2) a person has a duty to believe only true things

          • Michael LaBossiere said, on January 12, 2015 at 7:55 pm

            I agree with those basic epistemic ethics.

            But, failure to meet those duties is different from being a liar (but both would be moral failings).

            So, if Dean believes what he says, then he is not lying. But, if he did not put in the required effort to determine the truth or falsity of his belief, then he has failed in this duty.

            Now, you could work out a system in which a person is lying by failure of duty (that is, they make a claim that they failed to properly investigate) and that certainly would be interesting.

            • TJB said, on January 12, 2015 at 10:38 pm

              Mike, if you say something untrue and people point out that it is untrue, and yet you keep saying it anyway then one is lying. For example, Obama keeps repeating the 1 in 5 women are sexually assaulted in college statistic, even though it has been debunked over and over again. It is no longer a mistake–it is a lie.

            • Michael LaBossiere said, on January 14, 2015 at 8:35 pm

              Well, whether a person is lying or not does depend on whether they still believe what they say. For example, some years back I kept telling an associate that the claim that we use only 10% of our brains is not true. Yet she still believed it and kept saying it. Also, consider the folks who claim that vaccines cause autism and who refuse to accept any evidence to the contrary. They are wrong, but as long as they are saying what they believe they should not be cast as liars. They are doubling down on their mistaken belief, rejecting reason and so on-which are all failings and perhaps moral errors as well. But as long as they believe, they are not liars.

              So, if Obama believes that, he isn’t lying. If he knows it is in error, yet keeps saying it seriously, then he is lying.

            • WTP said, on January 15, 2015 at 10:35 am

              Parody is dead. Irony is dead. When are you gonna learn, TJ? It’s all a big game. If you call out a liar for a lie, we go all George Costanza by narrowing the meaning to the point that “It’s not a lie if you believe it”. But if we’re using a word like “impose” as in “Hobby Lobby is imposing it’s religious beliefs…”, we take the word to its broadest, most loosy-goosey meaning. Which still doesn’t work because it’s still a lie. But then it’s not a lie if you really believe it…so there you go. As Voltaire said, “Truly, whoever is able to make you absurd is able to make you unjust.” So what does this portend for students of an “ethicist” such as this?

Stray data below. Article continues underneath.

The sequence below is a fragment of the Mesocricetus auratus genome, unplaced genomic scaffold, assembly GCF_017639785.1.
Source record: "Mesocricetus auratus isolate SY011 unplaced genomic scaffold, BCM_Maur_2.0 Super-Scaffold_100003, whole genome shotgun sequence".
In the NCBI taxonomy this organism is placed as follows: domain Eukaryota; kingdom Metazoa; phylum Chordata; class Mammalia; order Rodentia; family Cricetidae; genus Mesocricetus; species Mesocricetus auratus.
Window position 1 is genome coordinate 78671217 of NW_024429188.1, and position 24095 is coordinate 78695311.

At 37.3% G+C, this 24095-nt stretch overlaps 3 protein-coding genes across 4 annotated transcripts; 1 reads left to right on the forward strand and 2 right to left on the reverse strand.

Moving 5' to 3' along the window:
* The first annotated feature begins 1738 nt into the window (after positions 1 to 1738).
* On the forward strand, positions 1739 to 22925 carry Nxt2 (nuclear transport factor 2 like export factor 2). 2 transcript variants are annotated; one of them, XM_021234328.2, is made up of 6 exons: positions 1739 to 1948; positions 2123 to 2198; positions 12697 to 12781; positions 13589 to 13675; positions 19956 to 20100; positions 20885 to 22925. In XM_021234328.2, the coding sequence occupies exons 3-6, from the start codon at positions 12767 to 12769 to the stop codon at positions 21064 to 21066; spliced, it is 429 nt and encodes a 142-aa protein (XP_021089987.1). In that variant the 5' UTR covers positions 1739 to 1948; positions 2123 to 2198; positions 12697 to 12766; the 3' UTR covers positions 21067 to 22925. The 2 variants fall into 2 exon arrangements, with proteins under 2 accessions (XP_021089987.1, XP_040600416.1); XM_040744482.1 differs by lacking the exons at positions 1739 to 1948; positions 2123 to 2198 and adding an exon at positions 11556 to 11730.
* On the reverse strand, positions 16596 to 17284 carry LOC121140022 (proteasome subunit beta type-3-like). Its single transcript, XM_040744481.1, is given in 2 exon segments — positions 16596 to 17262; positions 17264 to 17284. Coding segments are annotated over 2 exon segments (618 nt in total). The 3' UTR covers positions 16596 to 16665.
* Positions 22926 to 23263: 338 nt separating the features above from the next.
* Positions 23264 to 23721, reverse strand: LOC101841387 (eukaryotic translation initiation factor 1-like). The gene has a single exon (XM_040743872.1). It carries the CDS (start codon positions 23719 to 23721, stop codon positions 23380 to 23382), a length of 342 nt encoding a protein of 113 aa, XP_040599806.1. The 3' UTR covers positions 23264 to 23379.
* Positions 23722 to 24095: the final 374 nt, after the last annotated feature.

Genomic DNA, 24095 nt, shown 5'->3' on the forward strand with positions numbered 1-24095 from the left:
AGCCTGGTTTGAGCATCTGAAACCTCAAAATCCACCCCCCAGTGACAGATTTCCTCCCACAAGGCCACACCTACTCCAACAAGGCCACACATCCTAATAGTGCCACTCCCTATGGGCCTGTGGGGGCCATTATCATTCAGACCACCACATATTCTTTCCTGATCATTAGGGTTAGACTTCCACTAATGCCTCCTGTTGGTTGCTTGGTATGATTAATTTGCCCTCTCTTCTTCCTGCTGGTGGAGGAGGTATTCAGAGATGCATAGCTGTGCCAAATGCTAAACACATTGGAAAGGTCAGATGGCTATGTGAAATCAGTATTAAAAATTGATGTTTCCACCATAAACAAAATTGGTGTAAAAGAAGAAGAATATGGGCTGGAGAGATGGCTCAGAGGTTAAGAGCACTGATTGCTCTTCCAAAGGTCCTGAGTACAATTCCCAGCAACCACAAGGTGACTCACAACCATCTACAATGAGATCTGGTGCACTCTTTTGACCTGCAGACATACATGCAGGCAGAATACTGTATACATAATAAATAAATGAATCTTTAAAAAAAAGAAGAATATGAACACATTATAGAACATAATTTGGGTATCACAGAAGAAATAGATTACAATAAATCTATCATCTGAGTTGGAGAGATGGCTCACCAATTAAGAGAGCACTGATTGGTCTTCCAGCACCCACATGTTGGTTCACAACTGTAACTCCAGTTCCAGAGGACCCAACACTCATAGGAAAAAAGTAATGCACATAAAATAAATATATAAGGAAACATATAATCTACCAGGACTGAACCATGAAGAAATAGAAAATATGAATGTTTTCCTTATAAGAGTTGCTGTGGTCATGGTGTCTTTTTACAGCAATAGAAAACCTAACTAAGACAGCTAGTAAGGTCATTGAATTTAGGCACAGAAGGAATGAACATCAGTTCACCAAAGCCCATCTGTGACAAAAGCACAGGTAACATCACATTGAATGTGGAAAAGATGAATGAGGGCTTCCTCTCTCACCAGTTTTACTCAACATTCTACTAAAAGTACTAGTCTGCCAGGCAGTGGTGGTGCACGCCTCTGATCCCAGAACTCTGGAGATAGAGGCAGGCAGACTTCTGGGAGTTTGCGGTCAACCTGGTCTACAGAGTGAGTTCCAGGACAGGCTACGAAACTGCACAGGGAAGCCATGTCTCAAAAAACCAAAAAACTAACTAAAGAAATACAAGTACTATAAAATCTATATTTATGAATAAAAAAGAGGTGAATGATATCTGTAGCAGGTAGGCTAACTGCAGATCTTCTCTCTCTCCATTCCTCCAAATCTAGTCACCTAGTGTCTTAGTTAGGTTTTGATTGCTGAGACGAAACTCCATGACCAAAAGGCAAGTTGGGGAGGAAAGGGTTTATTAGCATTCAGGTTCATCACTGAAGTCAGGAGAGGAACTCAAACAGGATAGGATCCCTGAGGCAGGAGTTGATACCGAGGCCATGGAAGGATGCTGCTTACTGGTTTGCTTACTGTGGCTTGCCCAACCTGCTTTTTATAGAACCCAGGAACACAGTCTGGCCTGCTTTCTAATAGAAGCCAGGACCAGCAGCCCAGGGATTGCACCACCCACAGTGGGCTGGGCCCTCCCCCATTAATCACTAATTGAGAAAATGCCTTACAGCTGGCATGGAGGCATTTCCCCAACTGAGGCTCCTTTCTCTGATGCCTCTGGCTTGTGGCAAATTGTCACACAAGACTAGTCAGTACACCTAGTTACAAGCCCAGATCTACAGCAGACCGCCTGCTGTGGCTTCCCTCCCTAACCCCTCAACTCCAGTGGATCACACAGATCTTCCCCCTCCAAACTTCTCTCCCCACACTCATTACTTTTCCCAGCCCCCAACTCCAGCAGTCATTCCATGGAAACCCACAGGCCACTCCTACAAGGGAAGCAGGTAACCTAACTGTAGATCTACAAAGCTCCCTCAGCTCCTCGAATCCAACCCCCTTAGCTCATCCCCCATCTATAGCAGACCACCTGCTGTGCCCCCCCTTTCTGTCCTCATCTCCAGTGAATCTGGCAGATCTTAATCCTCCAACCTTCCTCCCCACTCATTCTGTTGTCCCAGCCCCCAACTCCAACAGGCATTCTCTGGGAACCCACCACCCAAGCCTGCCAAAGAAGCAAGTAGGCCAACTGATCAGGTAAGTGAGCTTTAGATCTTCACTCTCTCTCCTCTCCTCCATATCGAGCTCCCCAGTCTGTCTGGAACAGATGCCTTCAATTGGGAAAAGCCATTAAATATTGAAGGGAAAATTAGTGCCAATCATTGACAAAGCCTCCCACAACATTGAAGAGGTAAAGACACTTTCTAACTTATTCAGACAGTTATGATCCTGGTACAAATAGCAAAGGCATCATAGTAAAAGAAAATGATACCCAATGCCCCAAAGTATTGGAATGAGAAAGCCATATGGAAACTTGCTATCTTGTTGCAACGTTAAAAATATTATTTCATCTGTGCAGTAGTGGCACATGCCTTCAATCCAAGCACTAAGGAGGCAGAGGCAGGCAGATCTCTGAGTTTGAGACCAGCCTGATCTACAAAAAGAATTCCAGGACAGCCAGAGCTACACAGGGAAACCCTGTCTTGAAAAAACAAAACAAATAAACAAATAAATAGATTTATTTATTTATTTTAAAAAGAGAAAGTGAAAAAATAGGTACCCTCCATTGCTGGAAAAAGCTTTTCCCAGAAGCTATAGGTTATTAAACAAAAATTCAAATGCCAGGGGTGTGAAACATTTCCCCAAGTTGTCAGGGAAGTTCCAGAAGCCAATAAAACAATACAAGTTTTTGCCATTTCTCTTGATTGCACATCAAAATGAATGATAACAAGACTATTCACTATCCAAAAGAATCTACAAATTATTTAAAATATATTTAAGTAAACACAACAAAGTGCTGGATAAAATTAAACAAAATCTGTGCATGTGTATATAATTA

For future reference, The Seinfeld Rules of Lies:

              1. It’s not a lie if you believe it.
              2. It’s not a lie if it doesn’t help you.
              3. It’s not a lie if it hurts you.
              4. It’s not a lie if it helps someone else.
              5. It’s not a lie if it doesn’t hurt someone else.
              6. It’s not a lie if everyone expects you to lie.
              7. It’s not a lie if the other person knows the truth.
              8. It’s not a lie if nobody can prove it.
              9. It’s not a lie if you don’t get caught.
              10. It’s not a lie if you don’t need to tell another lie to cover it up.
              11. It’s not a lie if you were crossing your fingers.
              12. It’s not a lie if you proceed to make it true.
              13. It’s not a lie if nobody heard you say it.
              14. It’s not a lie if nobody cares
              http://advanced-hindsight.com/2014/04/30/the-seinfeld-rules-of-lies/

              Every new topic, you’re like Leonard encoutering Teddy for the first time. Except this Teddy is nowhere near as cunning.

              Political language… is designed to make lies sound truthful and murder respectable, and to give an appearance of solidity to pure wind. — George Orwell

          • Michael LaBossiere said, on January 12, 2015 at 8:02 pm

            There are other problems as well, such as cases in which people deceive by telling the truth.

            • ajmacdonaldjr said, on January 12, 2015 at 8:56 pm

              I wonder. What if the Holocaust is a lie? If there were no plan to exterminate Jews. If there were no homicidal gas chambers? If 6,000,000 Jews didn’t die? It’s a crime to say or write this in Germany and much of Europe. And I doubt Professor Mike would be able to keep his job were he to say or write this, were he to believe it. Is it possible the history of World War II was written by the victors, in order to instill certain beliefs, even myths, into the minds of the peoples of the Western world? It’s funny that we can criticize Muslims and Christians all day long, but were not allowed to criticize Jews? Why? Is this freedom or speech? Or the criminalization of politically incorrect speech? Holocaust, Hate Speech and Were the Germans so Stupid? — Updated: http://youtu.be/1uJEE3thwmk via @YouTube

            • TJB said, on January 12, 2015 at 10:16 pm

              AJ, have you ever heard of Noam Chomsky? Why is he famous?

          • WTP said, on January 13, 2015 at 12:16 pm

            TJ, have you ever seen the 2000 film Memento?

            • TJB said, on January 13, 2015 at 8:45 pm

              Sure. Guy with no short term memory writes notes to himself.

  3. TJB said, on January 10, 2015 at 11:56 pm

    Meanwhile, in Saudi Arabia:

    “A Saudi Arabian blogger has been publicly flogged after being convicted of cybercrime and insulting Islam, reports say.

    Raif Badawi, who was sentenced to 1,000 lashes and 10 years in jail, was flogged 50 times. The flogging will be carried out weekly, campaigners say.”

    I wonder if Howard Dean thinks he is more Muslim than those Saudis.t